Käibemaks ja selle rakendamise praktilisi probleeme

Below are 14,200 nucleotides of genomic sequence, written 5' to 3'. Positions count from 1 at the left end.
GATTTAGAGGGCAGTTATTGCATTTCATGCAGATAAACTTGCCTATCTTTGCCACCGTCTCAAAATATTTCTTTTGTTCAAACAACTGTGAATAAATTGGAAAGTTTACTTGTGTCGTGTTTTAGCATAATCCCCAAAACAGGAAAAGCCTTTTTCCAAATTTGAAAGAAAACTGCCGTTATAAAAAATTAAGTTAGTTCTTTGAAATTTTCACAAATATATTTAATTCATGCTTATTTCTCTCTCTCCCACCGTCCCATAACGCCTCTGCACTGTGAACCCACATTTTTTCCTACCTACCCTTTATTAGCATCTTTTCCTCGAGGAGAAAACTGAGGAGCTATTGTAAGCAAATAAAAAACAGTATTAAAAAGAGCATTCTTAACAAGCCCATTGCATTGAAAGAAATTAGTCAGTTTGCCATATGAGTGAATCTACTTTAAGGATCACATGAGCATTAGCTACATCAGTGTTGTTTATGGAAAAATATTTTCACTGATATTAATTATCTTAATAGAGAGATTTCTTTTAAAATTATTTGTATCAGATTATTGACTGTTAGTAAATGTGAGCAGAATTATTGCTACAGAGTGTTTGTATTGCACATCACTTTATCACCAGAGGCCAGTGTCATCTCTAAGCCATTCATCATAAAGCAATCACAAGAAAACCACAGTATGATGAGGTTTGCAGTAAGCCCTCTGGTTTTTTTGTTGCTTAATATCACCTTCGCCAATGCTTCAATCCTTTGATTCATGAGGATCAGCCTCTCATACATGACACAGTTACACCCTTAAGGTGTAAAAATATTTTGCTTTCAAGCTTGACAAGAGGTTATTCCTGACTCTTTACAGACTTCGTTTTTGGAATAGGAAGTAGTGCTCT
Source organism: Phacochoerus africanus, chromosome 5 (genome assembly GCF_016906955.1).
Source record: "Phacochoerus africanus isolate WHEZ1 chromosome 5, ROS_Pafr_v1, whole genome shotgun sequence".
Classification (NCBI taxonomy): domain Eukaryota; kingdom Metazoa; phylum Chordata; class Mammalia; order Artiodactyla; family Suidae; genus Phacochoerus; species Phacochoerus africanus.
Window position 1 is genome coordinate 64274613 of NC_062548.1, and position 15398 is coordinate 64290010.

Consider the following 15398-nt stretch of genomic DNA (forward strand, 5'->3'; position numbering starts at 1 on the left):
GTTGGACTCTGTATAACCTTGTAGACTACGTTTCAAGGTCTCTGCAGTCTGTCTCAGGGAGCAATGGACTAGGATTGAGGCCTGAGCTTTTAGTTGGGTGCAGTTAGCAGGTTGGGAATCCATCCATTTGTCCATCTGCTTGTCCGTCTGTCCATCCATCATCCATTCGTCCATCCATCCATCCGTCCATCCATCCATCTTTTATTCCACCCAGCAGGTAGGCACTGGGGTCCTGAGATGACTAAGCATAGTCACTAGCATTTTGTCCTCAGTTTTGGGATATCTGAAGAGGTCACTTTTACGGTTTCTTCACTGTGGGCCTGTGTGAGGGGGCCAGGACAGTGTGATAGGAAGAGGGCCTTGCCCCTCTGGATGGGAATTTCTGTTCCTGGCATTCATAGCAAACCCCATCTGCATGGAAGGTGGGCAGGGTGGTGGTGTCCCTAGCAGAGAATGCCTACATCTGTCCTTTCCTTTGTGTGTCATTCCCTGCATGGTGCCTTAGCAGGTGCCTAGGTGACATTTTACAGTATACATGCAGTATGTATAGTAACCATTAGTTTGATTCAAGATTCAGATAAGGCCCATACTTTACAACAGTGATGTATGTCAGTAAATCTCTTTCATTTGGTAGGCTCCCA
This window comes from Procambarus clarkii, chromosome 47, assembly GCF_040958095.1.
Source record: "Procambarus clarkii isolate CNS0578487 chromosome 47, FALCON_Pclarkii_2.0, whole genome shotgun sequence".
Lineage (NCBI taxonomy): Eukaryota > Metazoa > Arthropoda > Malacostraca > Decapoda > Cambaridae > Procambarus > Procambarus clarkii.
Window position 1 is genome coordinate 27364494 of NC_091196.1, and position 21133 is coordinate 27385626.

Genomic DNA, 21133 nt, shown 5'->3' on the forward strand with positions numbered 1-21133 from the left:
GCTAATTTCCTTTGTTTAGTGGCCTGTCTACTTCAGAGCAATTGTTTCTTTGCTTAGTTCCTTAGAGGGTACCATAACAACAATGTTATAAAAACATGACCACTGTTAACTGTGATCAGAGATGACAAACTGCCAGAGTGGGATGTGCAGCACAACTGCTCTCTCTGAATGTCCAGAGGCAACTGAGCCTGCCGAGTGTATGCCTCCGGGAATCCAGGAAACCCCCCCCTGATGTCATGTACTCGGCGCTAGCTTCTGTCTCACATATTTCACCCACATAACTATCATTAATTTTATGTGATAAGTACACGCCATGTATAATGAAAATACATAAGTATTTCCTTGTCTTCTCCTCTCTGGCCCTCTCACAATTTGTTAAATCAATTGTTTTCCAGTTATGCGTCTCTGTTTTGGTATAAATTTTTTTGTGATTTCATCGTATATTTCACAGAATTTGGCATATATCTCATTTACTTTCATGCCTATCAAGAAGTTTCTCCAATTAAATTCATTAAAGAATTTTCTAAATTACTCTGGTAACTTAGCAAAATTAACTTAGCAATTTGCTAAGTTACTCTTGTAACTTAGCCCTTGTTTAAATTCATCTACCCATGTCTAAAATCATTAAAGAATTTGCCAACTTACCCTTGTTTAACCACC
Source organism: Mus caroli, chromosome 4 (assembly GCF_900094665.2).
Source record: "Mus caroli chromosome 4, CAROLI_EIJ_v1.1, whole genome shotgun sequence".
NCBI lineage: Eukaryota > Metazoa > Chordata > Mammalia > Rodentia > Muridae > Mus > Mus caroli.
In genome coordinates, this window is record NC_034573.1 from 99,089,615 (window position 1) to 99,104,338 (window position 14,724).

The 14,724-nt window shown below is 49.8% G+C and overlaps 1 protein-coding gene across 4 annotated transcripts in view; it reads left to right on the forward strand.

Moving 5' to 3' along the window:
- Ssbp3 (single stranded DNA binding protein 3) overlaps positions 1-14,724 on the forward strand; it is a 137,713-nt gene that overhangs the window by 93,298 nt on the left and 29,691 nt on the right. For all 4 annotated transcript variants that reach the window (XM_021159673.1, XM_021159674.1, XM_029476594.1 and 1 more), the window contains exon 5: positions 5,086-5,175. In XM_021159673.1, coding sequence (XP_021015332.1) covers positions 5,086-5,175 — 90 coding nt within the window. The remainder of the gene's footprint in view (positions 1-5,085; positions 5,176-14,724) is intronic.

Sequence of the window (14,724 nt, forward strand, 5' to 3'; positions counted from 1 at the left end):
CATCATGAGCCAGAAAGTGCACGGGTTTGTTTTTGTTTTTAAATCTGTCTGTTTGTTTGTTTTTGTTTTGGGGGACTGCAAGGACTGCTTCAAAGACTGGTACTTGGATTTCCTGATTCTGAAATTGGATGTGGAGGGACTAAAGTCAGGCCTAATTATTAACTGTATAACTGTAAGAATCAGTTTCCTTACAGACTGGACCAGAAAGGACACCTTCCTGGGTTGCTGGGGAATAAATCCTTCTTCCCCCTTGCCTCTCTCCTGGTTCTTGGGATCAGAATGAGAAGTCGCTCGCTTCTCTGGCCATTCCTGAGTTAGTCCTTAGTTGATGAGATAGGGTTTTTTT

Unlike a lot of other taxes value-added tax (VAT) has an impact on most people, who are either tax bearers or taxpayers. Taxation should be considered the sign of independence of the state. Taxation is also a part of the general fiscal and economic policy of the state. Tax collection into the state budget makes it possible to fund public expenditures and redistribute income. Taxation forms an economic measure as well. It can be used to affect consumption, increase saving and develop the structure of the business sector. Knowing the principles of taxation is an essential factor in expanding entrepreneurship. As to taxation, the legislation in Estonia does not provide the agreements with tax authorities and the neglect of the taxation conditions may cause irrecoverable loss to the economic agents. Tax policy makes it possible to influence the welfare of different social groups. Tax application can bring about essential social differentiation, but its purposeful and rational application, which is based on comprehensive studies, may relieve it. The aim of the present paper is to study the value added tax, one of the bestregulated taxes in the European Union, and some practical aspects and problems of its imposition in Estonia. The paper as a whole is innovative as it includes a survey of the history of VAT, the analysis of the terminology and most essential problems in imposing the VAT and the methodology used in making special arrangements. The paper also comprises formulas devised by the author and combined into integrated computing methods. These methods are used for calculating VAT in travelling services special arrangements. The novelty of the current paper is emphasized by the analysis made by the author concerning the possibility of VAT rate reduction for food and non-alcoholic beverages and its impact on the household welfare in Estonia. The current paper is compiled as textbook – monograph. In order to perform the analysis, the author has set the following objectives: • study the theoretical basis of taxation and consumer taxes and the historic development of VAT imposition; • analyse the terminology used in VAT Act and some practical problems in imposing the VAT; • analyse the impact of a decrease in the VAT rate on the household welfare. The present paper analyses the history of VAT as a general consumption tax in two different economic regions in the world — in the United States of America and the European Union. The author of the paper has also analysed different factors that have an essential impact on taxation. The concurrence of political decisions and legislative acts on the taxation policy as well as on the taxpayer’s well-being was under observation. The paper presents an analysis of the changes induced by VAT reduction on the income of the households as compared to alternative variants. As an alternative, the impact of an increase in the basic exemption on the household income has been studied. The paper has a practical value for the standpoints presented in the paper are not restricted only to the explanations in the problematic areas but offer a practical solution as well. Practical problems are illustrated with explanatory drawings and examples, which make it possible to get a consistent overview of the principles handled. Opinions of recognised experts and researchers on VAT have been taken into account when compiling the paper. Legislative acts regulating the application of VAT or having an essential importance in its application have been looked into. In order to draw up the comparative and empirical analyses, data on the structure of household expenditures from Estonian Statistical Office, United Kingdom Government Statistical Service, Latvian State Statistical Bureau and the Lithuanian Department of Statistics were studied. In order to achieve the objectives set the following steps have been taken: 1. the theoretical basis of taxation in general and consumption taxes was studied; 2. the history of VAT and the reasons that influenced its application or its deferment were looked into; 3. the terminology used for VAT, as well as the practical problems of VAT levy were analysed; 4. the impact of a decrease in VAT reduction and an increase in the basic exemption on the well-being of households was analysed. There are three chapters on this paper Chapter I of the thesis gives an overview of taxation as a sign of an independent state and a part of general economic policy. The overview mostly draws upon taxational and legislative acts regulating taxation and standpoints of taxation experts and researchers. It also expands on the history of VAT imposition in two different economic regions –the United States of America and the European Union. It is analysed why VAT in the given region has been levied or its imposition has been postponed. Chapter II concentrates on the terminological analysis and on solving some practical problems concerning the VAT. Terminological analysis mostly elaborates on the necessity to rename the name of the VAT and Value-Added Tax Act valid in Estonia at present (käibemaks and käibemaksuseadus, respectively) pursuant to the taxation principles derived from the conception of added value. When studying the problems concerning VAT imposition the author of the present paper has paid attention to the bottlenecks encountered in practice. The paper also provides explanations to preclude causes of its origin in the future. In Chapter III the author has studied the effect of tax reduction on the household income. In course of the study a comparative analysis was carried out where the pecuniary savings derived from tax reduction formed a basis for the analysis. As an alternative, pegging basic exemption to the bottom rate of gross earnings and its impact on the household income was studied. The brief summary of the conclusions is as follows: History. The taxation of consumption was first paid attention to in Europe in the 16th century. A counsellor to the Spanish king, Duke Alba, had an idea to levy a tax on the local commodity exchanging. In addition to the price, an obligatory sum was to be imposed on all goods that the vendor would transfer to the state (e.g. tenth penny tax). But such suggestions caused a riot among the people and were never put in practice. At the beginning of the 20th century, in 1918, the United States discussed the possibility of consumption tax introduction, but consumption was first taxed only in 1930s. The introduction of a common VAT system in the European Union can be explained by a number of reasons, which include: the harmonisation of indirect taxes and the avoidance of the cumulative effect of progressive taxes, guaranteeing independent taxation both in national level and between the member states, the formation of a common basis which forms a basis for pooling capital for the common budget. An essential factor that would disfigure the administration of the budget of the EU by the member states is the destination-based taxation of consumption valid at present. Pursuant to this principle those member states whose import of goods surpasses export have a heavier burden in implementing the budget. Transition to the ’country-of-origin’ principle is very difficult because it would mean a substantial increase in the tax burden of exporting countries and smaller countries that import most of their commodities would lose an essential part of their present sales tax revenues. Harmonisation is still going on as a system for tax revenue payments satisfying all member states has not been worked out yet. Till then the relatively complicated and full of exceptions transitional provisions that are constantly being changed will be valid. The common value added tax imposed in the European Union as a consumption tax makes it possible for the member states to establish common rules, which might, in some cases, injure the interests of the member states. One of such example might be the imposition of common VAT from January 1, 2006. In the United States of America the most widespread consumption tax (in 45 states) is retail sales tax. The biggest industrial country in the world has not imposed VAT on the central governmental level. This can be explained by both political reasons and the federal system of government: • VAT imposed by the central government would restrict the member states in collecting sales tax • The levy of VAT may establish a new “money machine of the central government” that would make it possible for the central government to spend more money on governance and increase tax rates. Terminology and practical problems The term ‘turnover tax’ is misleading because turnover tax is a cumulative tax, whereas VAT is not a cumulative tax. The term should be harmonised with the principles of the tax. It is also necessary to harmonise the terminology applied in legislation with the actual content of the term. ‘Turnover’ tax should be renamed value added tax, in short VAT. Opposition to the change in the name of the tax is not justified. David Williams, a Professor at the London University, seeing the rapid development of the VAT suggested already in 1996 for the states imposing VAT that they should harmonise the term with the concept of the tax. When talking about taxation objects, the term ’turnover’ cannot be interpreted as an alienation transaction. In case of VAT ‘turnover’ can be interpreted as a result of an action or a deed. It can be the thing or the value that is taxed. The term ‘turnover’ in the form of a VAT differs from the revenue from sales applied in accounting. The objects of VAT are not transactions but the passing of a good in the process of transaction. Professor Williams acknowledges that naming the transaction VAT has caused several problems. In English the word «supply» is used. Its translation into Estonian, when bearing in mind VAT would be ‘tarne’ (supply, delivery) which quite often does not foresee passage of ownership or title. The moment of delivery marks the moment of handing over the goods. In sense of VAT the sale of basic assets and other irregular transactions that the accounting office handles as sundries may qualify as turnover.There are two foundations that determine the time for the formation of turnover and rendering a service: • dispatch of goods, providing a service • total or partial payment for the goods or services. Time for “intra-community supply” and “intra-community acquisition” differs from the principles mentioned above because intra-community supply and acquisition are considered being originated on the 15th of the month following the dispatch or arrival of the goods or services, or on the date the invoice was issued, if it the latter was performed earlier than the 15th. In this case there are two criteria for determining the time for turnover generation: • dispatch of goods • or issue of the invoice. In practice, the date on which the invoice was issued should form the basis for the determination of the intra-community turnover generation. The invoice should be issued within seven days from the dispatch of goods. Dispatch of goods and rendering them accessible will form a basis on the occasion only when the invoice has not been issued by the 15th of the following months. Tax levied on travelling service as a special arrangement is quite new in Estonia and the common methodology in some aspects is still being elaborated on. Special arrangements in the taxation of travelling services are imposed on the end-customers Following the principles of special arrangements the turnover of the travel agencies offering the service is only the add-on percentage or marginal of the price the travel agency has added to the goods or services when reselling to the traveller. The author of the present paper has explained the main principles in the introduction of the special arrangements and given guidelines and formulas devised by the author for the application of integrated computing methods. The impact of the VAT reduction on the household welfare In order to examine the impact of the VAT rate reduction for food and nonalcoholic beverages on the household income the author of the paper has carried out current analysis in two stages. In the first stage the author has examined which would be an alternative variant that would influence the most households in Estonia if amendments are made in income tax. In the 130 second stage the result of first stage is compared with the expected result of the VAT rate reduction for food and non-alcoholic beverages. The author of current paper is on opinion that the VAT rate reduction for food and non-alcoholic beverages in Estonia is not argumented when alternative variants are applied. The author finds that one of the possible alternatives could be binding the basic exemption in Estonia with the minimum gross wage established by Estonian government. In addition to the application of alternative variants there are other counterarguments to the reduction of VAT on foodstuffs: • the proportional expenditure on foodstuffs in the household consumption expenditures would decrease; • the consumption expenditures structure in the household would change and the relative importance of foodstuffs in the total consumption expenditures would decrease; • the VAT underpayment to the government budget brought about by a decrease in the VAT rate imposed on foodstuffs in the essential part would remain for the retail sales to cover. The reduction of VAT rate on foodstuffs could be considered when alternative variants cannot be applied. The topicality of the problem might increase when in connection with the introduction of the Sixth Council Directive of 17 May 1977 in the Member States the VAT rate in Estonia would increase. The author of the present paper is on an opinion that he has achieved the set objectives and solved the questions raised.